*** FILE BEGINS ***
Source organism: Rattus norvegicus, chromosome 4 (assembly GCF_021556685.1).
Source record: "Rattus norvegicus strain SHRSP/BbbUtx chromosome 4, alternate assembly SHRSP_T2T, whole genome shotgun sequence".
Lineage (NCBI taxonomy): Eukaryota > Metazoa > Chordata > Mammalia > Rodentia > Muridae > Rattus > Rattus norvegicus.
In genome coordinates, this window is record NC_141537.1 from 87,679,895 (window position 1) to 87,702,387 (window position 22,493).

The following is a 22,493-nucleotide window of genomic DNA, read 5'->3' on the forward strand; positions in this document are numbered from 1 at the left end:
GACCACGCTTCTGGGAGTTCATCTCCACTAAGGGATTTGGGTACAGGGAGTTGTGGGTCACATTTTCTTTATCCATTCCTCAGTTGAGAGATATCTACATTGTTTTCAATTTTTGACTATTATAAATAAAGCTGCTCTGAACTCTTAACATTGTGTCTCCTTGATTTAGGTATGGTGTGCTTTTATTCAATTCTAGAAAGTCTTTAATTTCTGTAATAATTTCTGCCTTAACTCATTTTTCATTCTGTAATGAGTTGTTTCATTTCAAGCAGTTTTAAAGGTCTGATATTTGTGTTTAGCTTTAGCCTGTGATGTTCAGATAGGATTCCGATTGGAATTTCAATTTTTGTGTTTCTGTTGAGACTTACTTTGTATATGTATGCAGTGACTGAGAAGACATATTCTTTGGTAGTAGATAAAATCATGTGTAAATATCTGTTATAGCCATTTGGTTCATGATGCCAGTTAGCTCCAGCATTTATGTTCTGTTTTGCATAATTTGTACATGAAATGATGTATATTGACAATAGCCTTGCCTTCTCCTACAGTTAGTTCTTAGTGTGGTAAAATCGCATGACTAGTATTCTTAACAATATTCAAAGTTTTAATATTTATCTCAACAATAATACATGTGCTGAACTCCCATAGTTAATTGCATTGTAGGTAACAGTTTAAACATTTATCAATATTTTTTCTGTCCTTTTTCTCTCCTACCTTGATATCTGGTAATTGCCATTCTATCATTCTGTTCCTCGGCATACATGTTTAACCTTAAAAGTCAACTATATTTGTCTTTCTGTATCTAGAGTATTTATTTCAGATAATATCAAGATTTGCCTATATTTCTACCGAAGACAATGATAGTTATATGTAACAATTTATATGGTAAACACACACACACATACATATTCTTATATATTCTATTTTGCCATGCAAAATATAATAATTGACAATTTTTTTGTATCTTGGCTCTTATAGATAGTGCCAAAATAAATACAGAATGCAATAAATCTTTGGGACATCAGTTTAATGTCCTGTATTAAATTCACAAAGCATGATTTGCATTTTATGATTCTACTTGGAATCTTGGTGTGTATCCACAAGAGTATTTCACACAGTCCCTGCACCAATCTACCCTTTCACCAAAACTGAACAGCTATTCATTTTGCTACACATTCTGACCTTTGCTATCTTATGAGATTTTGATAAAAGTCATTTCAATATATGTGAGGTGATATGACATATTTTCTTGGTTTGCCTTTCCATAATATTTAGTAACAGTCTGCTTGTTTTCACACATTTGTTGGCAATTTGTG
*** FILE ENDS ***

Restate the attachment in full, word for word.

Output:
Source organism: Rattus norvegicus, chromosome 4 (assembly GCF_021556685.1).
Source record: "Rattus norvegicus strain SHRSP/BbbUtx chromosome 4, alternate assembly SHRSP_T2T, whole genome shotgun sequence".
Lineage (NCBI taxonomy): Eukaryota > Metazoa > Chordata > Mammalia > Rodentia > Muridae > Rattus > Rattus norvegicus.
In genome coordinates, this window is record NC_141537.1 from 87,679,895 (window position 1) to 87,702,387 (window position 22,493).

The following is a 22,493-nucleotide window of genomic DNA, read 5'->3' on the forward strand; positions in this document are numbered from 1 at the left end:
GACCACGCTTCTGGGAGTTCATCTCCACTAAGGGATTTGGGTACAGGGAGTTGTGGGTCACATTTTCTTTATCCATTCCTCAGTTGAGAGATATCTACATTGTTTTCAATTTTTGACTATTATAAATAAAGCTGCTCTGAACTCTTAACATTGTGTCTCCTTGATTTAGGTATGGTGTGCTTTTATTCAATTCTAGAAAGTCTTTAATTTCTGTAATAATTTCTGCCTTAACTCATTTTTCATTCTGTAATGAGTTGTTTCATTTCAAGCAGTTTTAAAGGTCTGATATTTGTGTTTAGCTTTAGCCTGTGATGTTCAGATAGGATTCCGATTGGAATTTCAATTTTTGTGTTTCTGTTGAGACTTACTTTGTATATGTATGCAGTGACTGAGAAGACATATTCTTTGGTAGTAGATAAAATCATGTGTAAATATCTGTTATAGCCATTTGGTTCATGATGCCAGTTAGCTCCAGCATTTATGTTCTGTTTTGCATAATTTGTACATGAAATGATGTATATTGACAATAGCCTTGCCTTCTCCTACAGTTAGTTCTTAGTGTGGTAAAATCGCATGACTAGTATTCTTAACAATATTCAAAGTTTTAATATTTATCTCAACAATAATACATGTGCTGAACTCCCATAGTTAATTGCATTGTAGGTAACAGTTTAAACATTTATCAATATTTTTTCTGTCCTTTTTCTCTCCTACCTTGATATCTGGTAATTGCCATTCTATCATTCTGTTCCTCGGCATACATGTTTAACCTTAAAAGTCAACTATATTTGTCTTTCTGTATCTAGAGTATTTATTTCAGATAATATCAAGATTTGCCTATATTTCTACCGAAGACAATGATAGTTATATGTAACAATTTATATGGTAAACACACACACACATACATATTCTTATATATTCTATTTTGCCATGCAAAATATAATAATTGACAATTTTTTTGTATCTTGGCTCTTATAGATAGTGCCAAAATAAATACAGAATGCAATAAATCTTTGGGACATCAGTTTAATGTCCTGTATTAAATTCACAAAGCATGATTTGCATTTTATGATTCTACTTGGAATCTTGGTGTGTATCCACAAGAGTATTTCACACAGTCCCTGCACCAATCTACCCTTTCACCAAAACTGAACAGCTATTCATTTTGCTACACATTCTGACCTTTGCTATCTTATGAGATTTTGATAAAAGTCATTTCAATATATGTGAGGTGATATGACATATTTTCTTGGTTTGCCTTTCCATAATATTTAGTAACAGTCTGCTTGTTTTCACACATTTGTTGGCAATTTGTG